Hey all, so last night I went to the launch event for Bioshock: Infinite, my impressions and photos of that will come tomorrow (power went down and been a crazy day at work so not been able to post what I wanted) but I did play for about half an hour last night and here are my first impressions (as written at the behest of a friend Jason).
After the obligatory 20 minutes running updates and registering DLC codes (one of which I'm not even sure if it worked at all since I can't see how to link the Facebook account to the DLC in game but I'll deal with that tomorrow) I got in to the game. Even before starting the game, the title screen which randomly plays a song showed what I'm in store for, the first song ...was Saint James Infirmary Blues. Second was another period song, they are on their game here (and I can't wait to listen to the sound track tomorrow).
Immediately on starting I'm struck by the protagonist Booker Dewitt, in Bioshock you are silent but for the introduction and when you transform later in the game. There is no dialogue from your nameless character. Bioshock 2 is much the same but with Infinite there's an internal monologue and you very quickly build a rapport with the character. This is a brilliant stroke that at once makes it more personal (the silent protagonist is an artifact of technology that some turned in to a style choice).
We have another cryptic and imagery laden introduction sequence that is far more interactive than the first two games. We move through the environment and learn the basics of this world we have been thrust in to. Where The first two dealt with Libertarianism, Objectivism and Communism this deals with Exceptionalism of America and the Evangelical faiths. There is a distinct parallel between Comstock's faith and that of the Mormons the real life American born religion. It's interesting if it's simply something I'm interested to see if it's intentional or me just reading in at an early time int he story but one thing is for sure the use of era religious music is a great touch. The original Will The Circle Be Unbroken prior to the Carter family's rewrite of the tune was a nice touch (despite the uneducated internet rabble-rouser complaints about the removal of God it was a return to ORIGINAL period version).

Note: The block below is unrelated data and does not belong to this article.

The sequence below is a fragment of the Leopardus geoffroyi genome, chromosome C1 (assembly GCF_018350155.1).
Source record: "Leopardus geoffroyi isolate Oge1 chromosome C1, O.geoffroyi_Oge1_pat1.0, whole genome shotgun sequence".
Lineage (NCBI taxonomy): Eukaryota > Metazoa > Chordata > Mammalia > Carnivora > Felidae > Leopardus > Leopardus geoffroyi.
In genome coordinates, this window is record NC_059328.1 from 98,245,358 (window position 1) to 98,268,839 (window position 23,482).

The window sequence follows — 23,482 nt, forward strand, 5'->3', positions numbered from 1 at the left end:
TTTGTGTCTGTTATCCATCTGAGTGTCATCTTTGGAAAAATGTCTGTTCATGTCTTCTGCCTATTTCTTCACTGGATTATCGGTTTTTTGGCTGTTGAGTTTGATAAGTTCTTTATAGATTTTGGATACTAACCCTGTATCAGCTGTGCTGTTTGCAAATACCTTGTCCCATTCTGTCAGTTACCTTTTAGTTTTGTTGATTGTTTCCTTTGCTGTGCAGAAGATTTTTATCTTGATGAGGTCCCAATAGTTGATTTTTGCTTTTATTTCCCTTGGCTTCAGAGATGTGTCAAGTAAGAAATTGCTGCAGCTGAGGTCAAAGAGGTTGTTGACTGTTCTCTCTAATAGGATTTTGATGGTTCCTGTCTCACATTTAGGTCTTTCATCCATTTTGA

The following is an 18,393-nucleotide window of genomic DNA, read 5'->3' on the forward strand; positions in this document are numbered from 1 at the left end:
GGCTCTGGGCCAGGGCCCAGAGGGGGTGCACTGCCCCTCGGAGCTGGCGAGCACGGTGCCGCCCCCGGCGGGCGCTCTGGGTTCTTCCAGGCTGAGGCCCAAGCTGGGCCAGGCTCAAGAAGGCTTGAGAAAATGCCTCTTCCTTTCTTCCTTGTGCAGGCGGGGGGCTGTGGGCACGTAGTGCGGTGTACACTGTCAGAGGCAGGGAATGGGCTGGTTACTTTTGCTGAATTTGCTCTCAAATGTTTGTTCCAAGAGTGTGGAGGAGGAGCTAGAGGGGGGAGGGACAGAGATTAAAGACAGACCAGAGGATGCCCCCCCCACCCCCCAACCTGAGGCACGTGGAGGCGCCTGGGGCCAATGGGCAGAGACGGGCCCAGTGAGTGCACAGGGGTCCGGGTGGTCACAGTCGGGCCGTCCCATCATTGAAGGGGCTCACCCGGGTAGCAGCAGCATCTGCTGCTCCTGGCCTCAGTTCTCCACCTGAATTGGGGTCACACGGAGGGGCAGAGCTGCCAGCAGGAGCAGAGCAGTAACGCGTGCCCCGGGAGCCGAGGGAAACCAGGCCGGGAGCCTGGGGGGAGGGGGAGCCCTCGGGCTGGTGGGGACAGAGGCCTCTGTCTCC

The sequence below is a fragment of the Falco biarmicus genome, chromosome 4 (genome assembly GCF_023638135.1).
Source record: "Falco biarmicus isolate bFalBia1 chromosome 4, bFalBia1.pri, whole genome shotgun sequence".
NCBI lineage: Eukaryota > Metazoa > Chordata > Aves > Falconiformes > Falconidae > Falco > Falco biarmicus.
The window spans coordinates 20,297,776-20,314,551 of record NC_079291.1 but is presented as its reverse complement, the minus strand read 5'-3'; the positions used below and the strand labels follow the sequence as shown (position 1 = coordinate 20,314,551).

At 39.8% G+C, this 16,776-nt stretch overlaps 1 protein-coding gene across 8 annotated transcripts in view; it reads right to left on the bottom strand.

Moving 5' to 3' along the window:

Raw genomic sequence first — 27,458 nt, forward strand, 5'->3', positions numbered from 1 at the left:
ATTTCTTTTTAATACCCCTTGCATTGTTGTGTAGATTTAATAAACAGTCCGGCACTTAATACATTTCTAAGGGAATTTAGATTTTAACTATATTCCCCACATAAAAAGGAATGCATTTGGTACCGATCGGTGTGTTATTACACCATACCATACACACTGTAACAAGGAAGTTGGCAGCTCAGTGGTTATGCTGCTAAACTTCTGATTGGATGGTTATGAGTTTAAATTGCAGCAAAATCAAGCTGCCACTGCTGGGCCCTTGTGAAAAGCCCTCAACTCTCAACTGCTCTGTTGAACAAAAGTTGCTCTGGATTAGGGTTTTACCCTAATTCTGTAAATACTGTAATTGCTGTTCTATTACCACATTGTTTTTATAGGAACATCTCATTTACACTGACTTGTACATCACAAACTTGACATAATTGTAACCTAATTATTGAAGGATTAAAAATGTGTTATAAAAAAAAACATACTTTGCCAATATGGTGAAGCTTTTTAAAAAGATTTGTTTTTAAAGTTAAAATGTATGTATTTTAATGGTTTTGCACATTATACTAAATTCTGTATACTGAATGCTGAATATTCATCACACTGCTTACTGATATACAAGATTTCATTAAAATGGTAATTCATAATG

After leaving the starting area I'm greeted with an amazing spectacle, they are certainly pushing the consoles to their limit. I wish I had got it on PC but c'est la vie, it's still stunning on the PS3. Having seen all versions now it's clear the PC is the best platform by far but the PS3 outstrips the Xbox for this. The flare and lighting engine is clearly more powerful on the PS3 but of course this and the water effects (as well as aliasing) are far superior on the PC. Where Bioshock and Bioshock 2 were set in the Stygian abyss of the oceanic trenches, this is set in the glorious heavens and where the first two painted in desolation and shadow, darkness and death this game pains in beauty and light, glory and life. It's stunning, the city is vibrant with citizens going about their daily lives not splicers immediately intent on killing you. The city teems with people living their day and the light, the glorious light, it's truly amazing how they've used the soft glow and the defuse lighting to create a truly magical realm. Once again the setting is the "third character" in the room but this time they are a welcoming one (at least at this point) who quite soon it's made obvious holds a dark side. A simple flash forward/back which I think we'll see more about soon showed us an ominous portent.
Okay, for a quick "first impression" it's a bit long but I was truly stunned. I got to the fair and didn't start using the "Vigours" (Plasmids of this game) yet but hopefully have some time tomorrow (edit: nope I didn't). All I know is I'm going to have to caffine it up Tuesday (edit: yes I did) that's for sure. I think this is my next play to completion game. Absolutely outstanding, even after 30 minutes I know everyone should pick this up.
~ Matt Ardill